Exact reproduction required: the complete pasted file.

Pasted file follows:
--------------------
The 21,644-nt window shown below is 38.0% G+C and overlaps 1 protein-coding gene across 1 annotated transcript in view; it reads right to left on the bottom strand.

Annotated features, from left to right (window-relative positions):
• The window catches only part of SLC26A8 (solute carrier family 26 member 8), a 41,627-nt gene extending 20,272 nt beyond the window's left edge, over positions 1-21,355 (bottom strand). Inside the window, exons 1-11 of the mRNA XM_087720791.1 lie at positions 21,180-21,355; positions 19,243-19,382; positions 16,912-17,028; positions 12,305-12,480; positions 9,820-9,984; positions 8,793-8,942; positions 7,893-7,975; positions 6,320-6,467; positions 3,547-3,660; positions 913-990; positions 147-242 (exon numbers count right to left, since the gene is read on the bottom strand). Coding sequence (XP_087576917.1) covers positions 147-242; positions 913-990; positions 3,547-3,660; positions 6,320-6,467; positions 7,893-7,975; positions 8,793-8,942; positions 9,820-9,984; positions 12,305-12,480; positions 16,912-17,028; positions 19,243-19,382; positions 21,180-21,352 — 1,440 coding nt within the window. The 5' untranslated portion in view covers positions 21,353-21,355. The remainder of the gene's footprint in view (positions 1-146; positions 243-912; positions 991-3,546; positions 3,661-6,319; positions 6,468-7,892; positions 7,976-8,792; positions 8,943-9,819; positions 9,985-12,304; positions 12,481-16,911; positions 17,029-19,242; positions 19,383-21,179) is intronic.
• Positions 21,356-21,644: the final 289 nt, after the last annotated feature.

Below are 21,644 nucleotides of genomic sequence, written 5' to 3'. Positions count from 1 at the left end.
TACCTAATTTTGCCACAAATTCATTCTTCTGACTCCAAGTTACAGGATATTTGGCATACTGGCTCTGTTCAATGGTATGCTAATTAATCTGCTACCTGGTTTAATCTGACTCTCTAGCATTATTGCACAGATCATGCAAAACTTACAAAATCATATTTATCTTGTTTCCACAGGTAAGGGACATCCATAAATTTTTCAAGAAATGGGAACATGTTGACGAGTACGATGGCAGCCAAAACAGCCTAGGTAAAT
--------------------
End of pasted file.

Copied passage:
The 21,644-nt window shown below is 38.0% G+C and overlaps 1 protein-coding gene across 1 annotated transcript in view; it reads right to left on the bottom strand.

Annotated features, from left to right (window-relative positions):
• The window catches only part of SLC26A8 (solute carrier family 26 member 8), a 41,627-nt gene extending 20,272 nt beyond the window's left edge, over positions 1-21,355 (bottom strand). Inside the window, exons 1-11 of the mRNA XM_087720791.1 lie at positions 21,180-21,355; positions 19,243-19,382; positions 16,912-17,028; positions 12,305-12,480; positions 9,820-9,984; positions 8,793-8,942; positions 7,893-7,975; positions 6,320-6,467; positions 3,547-3,660; positions 913-990; positions 147-242 (exon numbers count right to left, since the gene is read on the bottom strand). Coding sequence (XP_087576917.1) covers positions 147-242; positions 913-990; positions 3,547-3,660; positions 6,320-6,467; positions 7,893-7,975; positions 8,793-8,942; positions 9,820-9,984; positions 12,305-12,480; positions 16,912-17,028; positions 19,243-19,382; positions 21,180-21,352 — 1,440 coding nt within the window. The 5' untranslated portion in view covers positions 21,353-21,355. The remainder of the gene's footprint in view (positions 1-146; positions 243-912; positions 991-3,546; positions 3,661-6,319; positions 6,468-7,892; positions 7,976-8,792; positions 8,943-9,819; positions 9,985-12,304; positions 12,481-16,911; positions 17,029-19,242; positions 19,383-21,179) is intronic.
• Positions 21,356-21,644: the final 289 nt, after the last annotated feature.

Below are 21,644 nucleotides of genomic sequence, written 5' to 3'. Positions count from 1 at the left end.
TACCTAATTTTGCCACAAATTCATTCTTCTGACTCCAAGTTACAGGATATTTGGCATACTGGCTCTGTTCAATGGTATGCTAATTAATCTGCTACCTGGTTTAATCTGACTCTCTAGCATTATTGCACAGATCATGCAAAACTTACAAAATCATATTTATCTTGTTTCCACAGGTAAGGGACATCCATAAATTTTTCAAGAAATGGGAACATGTTGACGAGTACGATGGCAGCCAAAACAGCCTAGGTAAAT